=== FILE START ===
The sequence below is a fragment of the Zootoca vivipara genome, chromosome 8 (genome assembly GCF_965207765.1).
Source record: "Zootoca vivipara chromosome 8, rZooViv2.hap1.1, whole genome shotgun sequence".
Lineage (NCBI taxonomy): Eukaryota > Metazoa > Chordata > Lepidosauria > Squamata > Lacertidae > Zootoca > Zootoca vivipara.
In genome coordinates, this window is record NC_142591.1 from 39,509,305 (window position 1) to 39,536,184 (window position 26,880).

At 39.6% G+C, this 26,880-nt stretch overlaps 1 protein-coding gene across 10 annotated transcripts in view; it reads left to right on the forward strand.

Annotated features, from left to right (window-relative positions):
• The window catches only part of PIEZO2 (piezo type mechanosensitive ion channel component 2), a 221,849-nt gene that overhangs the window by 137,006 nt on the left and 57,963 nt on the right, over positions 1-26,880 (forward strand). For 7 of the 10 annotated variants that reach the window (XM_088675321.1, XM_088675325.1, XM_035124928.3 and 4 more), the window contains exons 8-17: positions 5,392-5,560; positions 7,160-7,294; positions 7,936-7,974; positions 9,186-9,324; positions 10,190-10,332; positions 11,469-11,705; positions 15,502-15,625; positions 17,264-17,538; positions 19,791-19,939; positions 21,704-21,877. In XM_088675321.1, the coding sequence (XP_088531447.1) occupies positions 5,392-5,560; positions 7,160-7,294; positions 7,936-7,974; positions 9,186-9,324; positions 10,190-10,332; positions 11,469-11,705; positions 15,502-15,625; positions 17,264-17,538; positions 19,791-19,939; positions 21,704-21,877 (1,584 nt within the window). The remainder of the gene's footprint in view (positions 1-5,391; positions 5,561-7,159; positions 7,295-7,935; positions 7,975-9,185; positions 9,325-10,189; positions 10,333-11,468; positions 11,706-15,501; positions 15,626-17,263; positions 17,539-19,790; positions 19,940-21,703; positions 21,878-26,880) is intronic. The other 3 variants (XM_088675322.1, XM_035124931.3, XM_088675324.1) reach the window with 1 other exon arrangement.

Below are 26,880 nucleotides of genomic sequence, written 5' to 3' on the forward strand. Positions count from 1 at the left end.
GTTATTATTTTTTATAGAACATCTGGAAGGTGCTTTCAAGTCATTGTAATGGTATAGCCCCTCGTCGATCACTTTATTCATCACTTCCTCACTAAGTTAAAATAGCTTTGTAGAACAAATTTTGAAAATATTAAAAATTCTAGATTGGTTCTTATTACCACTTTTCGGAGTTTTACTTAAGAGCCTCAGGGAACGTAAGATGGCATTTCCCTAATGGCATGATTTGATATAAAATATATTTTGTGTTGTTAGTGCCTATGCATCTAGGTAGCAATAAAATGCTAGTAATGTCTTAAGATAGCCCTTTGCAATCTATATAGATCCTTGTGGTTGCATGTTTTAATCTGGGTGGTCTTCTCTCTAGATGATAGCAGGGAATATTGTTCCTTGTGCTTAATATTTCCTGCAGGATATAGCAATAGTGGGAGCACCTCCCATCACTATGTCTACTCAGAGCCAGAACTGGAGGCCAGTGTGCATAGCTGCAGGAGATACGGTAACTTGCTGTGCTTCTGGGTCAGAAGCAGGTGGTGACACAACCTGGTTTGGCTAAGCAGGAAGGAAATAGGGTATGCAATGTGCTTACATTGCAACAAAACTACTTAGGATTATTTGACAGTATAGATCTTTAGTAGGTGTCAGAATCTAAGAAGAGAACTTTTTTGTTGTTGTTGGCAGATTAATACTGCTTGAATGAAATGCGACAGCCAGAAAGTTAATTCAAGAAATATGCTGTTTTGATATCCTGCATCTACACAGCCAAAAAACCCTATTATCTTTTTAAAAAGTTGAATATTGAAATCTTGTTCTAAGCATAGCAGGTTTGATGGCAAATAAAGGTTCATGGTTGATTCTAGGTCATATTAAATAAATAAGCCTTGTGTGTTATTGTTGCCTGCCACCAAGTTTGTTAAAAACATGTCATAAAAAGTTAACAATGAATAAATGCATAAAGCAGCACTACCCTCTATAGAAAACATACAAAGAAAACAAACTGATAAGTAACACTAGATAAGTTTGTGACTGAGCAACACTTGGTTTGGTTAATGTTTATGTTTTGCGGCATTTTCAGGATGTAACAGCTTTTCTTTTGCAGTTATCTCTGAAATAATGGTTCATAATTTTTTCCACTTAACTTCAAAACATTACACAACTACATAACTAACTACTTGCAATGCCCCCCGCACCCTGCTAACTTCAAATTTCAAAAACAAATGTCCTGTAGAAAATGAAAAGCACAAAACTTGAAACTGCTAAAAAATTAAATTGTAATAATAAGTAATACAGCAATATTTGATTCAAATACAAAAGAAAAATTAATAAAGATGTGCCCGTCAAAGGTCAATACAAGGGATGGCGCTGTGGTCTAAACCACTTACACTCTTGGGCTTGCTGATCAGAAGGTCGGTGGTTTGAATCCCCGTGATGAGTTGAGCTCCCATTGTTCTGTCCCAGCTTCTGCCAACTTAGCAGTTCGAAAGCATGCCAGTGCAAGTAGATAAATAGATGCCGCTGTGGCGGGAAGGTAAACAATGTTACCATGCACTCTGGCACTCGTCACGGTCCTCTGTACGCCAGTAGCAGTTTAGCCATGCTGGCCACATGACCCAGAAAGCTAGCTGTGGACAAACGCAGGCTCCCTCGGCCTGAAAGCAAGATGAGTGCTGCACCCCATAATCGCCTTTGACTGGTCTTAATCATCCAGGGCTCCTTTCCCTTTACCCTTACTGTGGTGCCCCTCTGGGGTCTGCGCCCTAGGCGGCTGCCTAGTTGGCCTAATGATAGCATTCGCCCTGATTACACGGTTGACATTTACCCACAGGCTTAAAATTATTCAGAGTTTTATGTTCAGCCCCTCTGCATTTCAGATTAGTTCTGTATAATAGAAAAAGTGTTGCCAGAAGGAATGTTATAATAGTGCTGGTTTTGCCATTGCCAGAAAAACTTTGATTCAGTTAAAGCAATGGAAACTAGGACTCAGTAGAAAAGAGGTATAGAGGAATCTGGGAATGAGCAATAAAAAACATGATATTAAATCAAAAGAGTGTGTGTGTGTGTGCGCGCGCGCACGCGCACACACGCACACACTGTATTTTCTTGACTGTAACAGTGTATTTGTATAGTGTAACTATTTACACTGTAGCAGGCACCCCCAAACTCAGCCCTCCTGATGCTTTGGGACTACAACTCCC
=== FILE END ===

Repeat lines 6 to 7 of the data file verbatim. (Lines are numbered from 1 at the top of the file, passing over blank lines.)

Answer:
Annotated features, from left to right (window-relative positions):
• The window catches only part of PIEZO2 (piezo type mechanosensitive ion channel component 2), a 221,849-nt gene that overhangs the window by 137,006 nt on the left and 57,963 nt on the right, over positions 1-26,880 (forward strand). For 7 of the 10 annotated variants that reach the window (XM_088675321.1, XM_088675325.1, XM_035124928.3 and 4 more), the window contains exons 8-17: positions 5,392-5,560; positions 7,160-7,294; positions 7,936-7,974; positions 9,186-9,324; positions 10,190-10,332; positions 11,469-11,705; positions 15,502-15,625; positions 17,264-17,538; positions 19,791-19,939; positions 21,704-21,877. In XM_088675321.1, the coding sequence (XP_088531447.1) occupies positions 5,392-5,560; positions 7,160-7,294; positions 7,936-7,974; positions 9,186-9,324; positions 10,190-10,332; positions 11,469-11,705; positions 15,502-15,625; positions 17,264-17,538; positions 19,791-19,939; positions 21,704-21,877 (1,584 nt within the window). The remainder of the gene's footprint in view (positions 1-5,391; positions 5,561-7,159; positions 7,295-7,935; positions 7,975-9,185; positions 9,325-10,189; positions 10,333-11,468; positions 11,706-15,501; positions 15,626-17,263; positions 17,539-19,790; positions 19,940-21,703; positions 21,878-26,880) is intronic. The other 3 variants (XM_088675322.1, XM_035124931.3, XM_088675324.1) reach the window with 1 other exon arrangement.